1 June 2015

Scientists are one step closer to understanding how the brain regulates memory and mood, thanks to the discovery of two distinct types of stem cells.

Scientists are one step closer to understanding how the brain regulates memory and mood, thanks to the discovery of two distinct types of stem cells.

Queensland Brain Institute researchers at The University of Queensland have identified two types of stem cells in the hippocampus, a region of the brain crucial for learning and memory.

QBI's Dr Dhanisha Jhaveri, the study’s lead author, said researchers had isolated pure populations of these cells for the first time.

The discovery may have implications for the treatment of learning- and mood-related disorders.

“The stem cells we have identified give rise to new neurons,” Dr Jhaveri said.  

“The production of new neurons in the brain, a process that decreases as we age, is essential for learning and cognitive function.” 

Professor Perry Bartlett, QBI director, said the discovery solved a longstanding mystery about the birth of new neurons in the hippocampus.

“Previously, these neurons were all thought to be identical, so it wasn’t understood how the region is able to regulate behaviours as divergent as learning and mood,” he said.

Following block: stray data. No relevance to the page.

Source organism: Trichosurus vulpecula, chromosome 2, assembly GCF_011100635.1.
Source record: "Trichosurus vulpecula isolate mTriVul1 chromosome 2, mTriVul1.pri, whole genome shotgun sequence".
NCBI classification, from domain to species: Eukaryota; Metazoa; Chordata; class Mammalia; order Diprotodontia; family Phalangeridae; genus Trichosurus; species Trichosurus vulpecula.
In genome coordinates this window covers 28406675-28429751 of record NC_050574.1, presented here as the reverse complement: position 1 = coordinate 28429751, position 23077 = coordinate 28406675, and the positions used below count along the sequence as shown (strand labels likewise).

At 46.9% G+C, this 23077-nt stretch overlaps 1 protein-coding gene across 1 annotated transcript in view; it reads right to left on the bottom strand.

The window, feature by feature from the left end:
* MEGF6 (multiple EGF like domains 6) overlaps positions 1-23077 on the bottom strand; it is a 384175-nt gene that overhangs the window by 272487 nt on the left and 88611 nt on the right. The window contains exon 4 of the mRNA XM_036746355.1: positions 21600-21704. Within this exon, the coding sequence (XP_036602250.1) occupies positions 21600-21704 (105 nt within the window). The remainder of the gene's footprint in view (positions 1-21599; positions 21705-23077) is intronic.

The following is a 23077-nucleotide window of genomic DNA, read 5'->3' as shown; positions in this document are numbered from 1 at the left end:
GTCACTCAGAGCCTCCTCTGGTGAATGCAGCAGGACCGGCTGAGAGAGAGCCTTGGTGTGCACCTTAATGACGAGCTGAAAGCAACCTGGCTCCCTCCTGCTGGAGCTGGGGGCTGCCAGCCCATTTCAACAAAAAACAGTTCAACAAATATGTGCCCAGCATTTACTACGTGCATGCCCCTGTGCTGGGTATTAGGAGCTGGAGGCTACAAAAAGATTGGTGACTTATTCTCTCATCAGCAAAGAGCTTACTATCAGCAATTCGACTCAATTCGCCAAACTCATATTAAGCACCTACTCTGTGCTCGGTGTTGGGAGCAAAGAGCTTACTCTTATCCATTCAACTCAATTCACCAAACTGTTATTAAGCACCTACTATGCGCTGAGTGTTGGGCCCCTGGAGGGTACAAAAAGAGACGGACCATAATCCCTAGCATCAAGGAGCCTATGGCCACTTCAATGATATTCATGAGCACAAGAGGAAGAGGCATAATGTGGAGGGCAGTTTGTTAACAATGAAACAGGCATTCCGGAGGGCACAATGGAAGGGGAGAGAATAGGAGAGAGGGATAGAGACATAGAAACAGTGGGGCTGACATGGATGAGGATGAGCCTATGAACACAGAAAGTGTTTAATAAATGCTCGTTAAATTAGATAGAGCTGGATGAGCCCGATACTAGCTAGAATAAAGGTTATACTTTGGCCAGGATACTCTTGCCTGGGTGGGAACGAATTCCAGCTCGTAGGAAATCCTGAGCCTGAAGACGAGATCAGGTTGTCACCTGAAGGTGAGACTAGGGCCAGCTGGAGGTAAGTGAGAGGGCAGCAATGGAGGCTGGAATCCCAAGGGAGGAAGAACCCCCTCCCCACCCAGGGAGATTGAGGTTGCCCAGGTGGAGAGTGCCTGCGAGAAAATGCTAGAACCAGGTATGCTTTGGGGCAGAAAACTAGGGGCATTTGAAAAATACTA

“The existence of distinct stem cell populations suggests that they give rise to different types of neurons, which explains the varied functions of the hippocampus.”

Dr Jhaveri said the discovery was made using state-of-the-art cell-sorting and DNA technologies.

“The two cell groups are located in different regions of the hippocampus, which suggests that distinct areas within the hippocampus control spatial learning versus mood,” she said. 

“When we purified the cells we found that they are activated by different mechanisms, and generate new neurons that differ in their gene expression.”

The study, Purification of neural precursor cells reveals the presence of distinct, stimulus-specific subpopulations of quiescent precursors in the adult mouse hippocampus, is published in The Journal of Neuroscience.

The research was funded by the National Health and Medical Council, the Australian Research Council, and the Estate of Dr Clem Jones AO.

Media: Mikaeli Costello, +61 7 3346 0542, mikaeli.costello@uq.edu.au; Dr Dhanisha Jhaveri +61 7 3346 6381, dhanisha@uq.edu.au.